Narrative and Photo Sequence of the Flood of 1948
(as observed at Hell's Gate)

The annual peak run-off period of the Fraser River as observed at Hell’s Gate occurs normally in the period May to mid July. The spring run-off in an average year from most of the major tributaries of the Fraser System normally varies widely as to timing and volume, depending on depth of snow cover and local climatic conditions as the air temperatures in the spring increase.

In 1948 however, with a substantial snow cover in the Fraser River watershed and very warm weather throughout the province, most streams experienced a rapid increase in discharge from mid May on. At the town of Lytton, about 25 miles upstream of Hell’s Gate, the Thompson River joins the Fraser River, and in 1948 the run-offs from these major watersheds coincided as to timing and intensity. The combined discharges of the Fraser and the Thompson down the Canyon and through Hell’s Gate reach in the last week of May 1948 proved to be the second largest recorded flow in the Fraser system.

The flow as observed at Hell’s Gate peaked on May 30 at an estimated discharge of 537,000 cubic feet per second (cfs). Historic records indicate that the 1948 peak flow had been exceeded only once, in 1894 when the maximum Fraser River discharge had been estimated to be about 600,000 cfs. To put the 1948 flood volume in perspective, it is estimated that a continuous flow of 537,000 cubic feet per second would fill the dome-covered BC Place Stadium in Vancouver in less than two minutes.

The fishways, built and completed in 1946, were inundated by more than 50 feet of water during the peak flow period in 1948. There was no visible damage to the fishway structures observed after the flood in spite of gravel, rocks and boulders, some as large as 2-3 feet in diameter as well as stumps, whole trees and logs that were carried down river by water flowing as fast as 40 mph. The original footbridge built by the International Pacific Salmon Fisheries Commission (IPSFC) for access to the west bank of the river prior to the construction of the first fishways in 1944 was completely destroyed in the 1948 flood.

The Commission engineers designed and built a new suspension bridge at Hell’s Gate after the 1948 flood, completing the structure in 1949. This new bridge was designed to carry small vehicles and light construction equipment. Only a footpath from the Fraser Canyon Highway, now Highway #1, and down to the east abutment of the suspension bridge existed prior to 1957. Permanent IPSFC maintenance staff living in the camp on the west bank of the river had to carry their food and supplies down this steep footpath. A road for a 4-wheel drive vehicle was later carved out from the steep hillside and completed in 1959. At present time, no maintenance staff live permanently on site and the road access is only for foot traffic and official vehicles.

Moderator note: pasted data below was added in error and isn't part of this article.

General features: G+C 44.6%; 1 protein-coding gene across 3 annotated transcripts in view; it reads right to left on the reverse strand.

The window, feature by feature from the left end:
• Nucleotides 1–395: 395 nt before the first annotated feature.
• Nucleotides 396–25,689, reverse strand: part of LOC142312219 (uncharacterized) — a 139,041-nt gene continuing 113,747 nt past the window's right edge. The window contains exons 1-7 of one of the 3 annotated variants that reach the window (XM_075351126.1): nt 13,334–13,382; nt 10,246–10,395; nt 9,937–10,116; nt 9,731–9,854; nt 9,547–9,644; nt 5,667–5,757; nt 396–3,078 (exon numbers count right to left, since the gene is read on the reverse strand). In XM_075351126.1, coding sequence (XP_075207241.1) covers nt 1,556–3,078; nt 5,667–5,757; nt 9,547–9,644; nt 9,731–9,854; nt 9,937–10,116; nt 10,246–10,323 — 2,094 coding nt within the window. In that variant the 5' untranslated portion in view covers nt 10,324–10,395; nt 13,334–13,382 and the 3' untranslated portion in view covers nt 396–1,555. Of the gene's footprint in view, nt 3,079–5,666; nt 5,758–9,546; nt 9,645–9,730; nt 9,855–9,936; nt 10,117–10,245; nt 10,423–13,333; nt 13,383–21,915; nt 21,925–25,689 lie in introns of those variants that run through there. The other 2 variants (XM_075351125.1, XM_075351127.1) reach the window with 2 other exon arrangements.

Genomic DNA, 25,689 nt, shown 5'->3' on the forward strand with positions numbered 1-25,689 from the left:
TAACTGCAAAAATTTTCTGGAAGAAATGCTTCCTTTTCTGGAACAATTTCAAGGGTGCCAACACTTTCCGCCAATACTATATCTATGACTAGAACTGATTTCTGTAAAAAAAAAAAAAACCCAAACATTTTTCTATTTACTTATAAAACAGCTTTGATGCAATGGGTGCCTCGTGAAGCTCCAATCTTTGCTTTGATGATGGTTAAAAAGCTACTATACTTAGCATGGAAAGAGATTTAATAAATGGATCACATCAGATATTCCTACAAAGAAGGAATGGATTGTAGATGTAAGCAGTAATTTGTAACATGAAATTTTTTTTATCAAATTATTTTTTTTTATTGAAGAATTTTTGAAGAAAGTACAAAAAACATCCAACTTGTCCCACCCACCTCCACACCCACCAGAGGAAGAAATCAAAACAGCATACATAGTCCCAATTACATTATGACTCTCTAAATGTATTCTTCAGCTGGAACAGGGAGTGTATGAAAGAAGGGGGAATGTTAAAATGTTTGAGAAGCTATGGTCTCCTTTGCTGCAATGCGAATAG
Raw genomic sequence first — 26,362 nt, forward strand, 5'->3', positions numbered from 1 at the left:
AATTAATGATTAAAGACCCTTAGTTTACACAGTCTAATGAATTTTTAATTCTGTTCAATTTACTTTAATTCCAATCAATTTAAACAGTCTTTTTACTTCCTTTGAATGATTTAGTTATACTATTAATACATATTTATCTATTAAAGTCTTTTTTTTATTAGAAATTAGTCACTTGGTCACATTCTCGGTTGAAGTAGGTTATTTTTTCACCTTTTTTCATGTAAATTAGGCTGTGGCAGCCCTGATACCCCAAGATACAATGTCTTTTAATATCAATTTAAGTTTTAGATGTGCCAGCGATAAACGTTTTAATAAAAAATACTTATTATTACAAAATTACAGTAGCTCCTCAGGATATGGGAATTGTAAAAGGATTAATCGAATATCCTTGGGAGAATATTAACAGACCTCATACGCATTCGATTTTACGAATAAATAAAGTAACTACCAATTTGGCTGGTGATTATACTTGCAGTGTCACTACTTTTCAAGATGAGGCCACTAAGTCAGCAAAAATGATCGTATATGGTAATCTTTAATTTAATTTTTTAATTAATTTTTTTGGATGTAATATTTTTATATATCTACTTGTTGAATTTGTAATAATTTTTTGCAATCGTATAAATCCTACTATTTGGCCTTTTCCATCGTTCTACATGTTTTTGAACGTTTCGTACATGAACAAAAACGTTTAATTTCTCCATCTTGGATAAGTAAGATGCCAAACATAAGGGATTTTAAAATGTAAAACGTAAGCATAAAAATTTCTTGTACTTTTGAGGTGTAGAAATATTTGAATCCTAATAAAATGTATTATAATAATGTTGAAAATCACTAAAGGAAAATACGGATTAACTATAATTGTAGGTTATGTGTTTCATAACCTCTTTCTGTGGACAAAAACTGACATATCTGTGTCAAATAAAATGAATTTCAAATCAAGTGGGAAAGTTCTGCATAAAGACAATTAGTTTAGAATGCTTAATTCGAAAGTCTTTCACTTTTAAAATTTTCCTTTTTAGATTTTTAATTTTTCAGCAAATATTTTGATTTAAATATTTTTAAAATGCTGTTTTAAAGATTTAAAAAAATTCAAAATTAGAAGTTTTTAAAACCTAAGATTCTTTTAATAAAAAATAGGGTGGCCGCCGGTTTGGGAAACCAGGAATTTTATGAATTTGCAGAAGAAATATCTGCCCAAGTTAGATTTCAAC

Access to the suspension bridge to view the fishways at Hell’s Gate can be had by hiking down a footpath from the Trans Canada Highway (Highway #1). The footpath starts at IPSFC‘s Monument adjacent to the highway above Hell's Gate. Alternate access is possible by a gondola from the upper terminal of the Hell's Gate Airtram located next to the highway a short distance north of the IPSFC Monument.

The following photos of the 1948 flood and the Mass Hydrograph are from the IPSFC Engineering Records prior to dissolution of the Commission in 1985 and computer enhanced by the author of this web site.

Photo Sequence
May 29, 1948, looking up-river towards east bank, foot bridge still intact Looking across to west bank and IPSFS camp buildings, flood at bridge level
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Looking across to east bank, bridge awash and breaking up Looking across to east bank, bridge awash, only suspension cables remain
Looking across to east bank and down-river, shed on bank breaking loose Looking across to east bank, shed on east bank starting to move
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Looking across to east bank, shed is lost Looking across to east bank, bridge is completely lost
May 30, 1948, peak of flood, looking towards west bank and camp buildings Looking up-river, CN rail and tunnel on east bank (right of picture)
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New suspension bridge, designed and built by IPSFC after the 1948 flood Suspension bridge up-graded with new deck and side trusses in 1989
Up-stream view of river, fishways and suspension bridge, 1990
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The following Mass Hydrograph shows the daily water levels at Hell’s for the years 1912 to 1985. Maximum recorded variation in water level, 111 feet.
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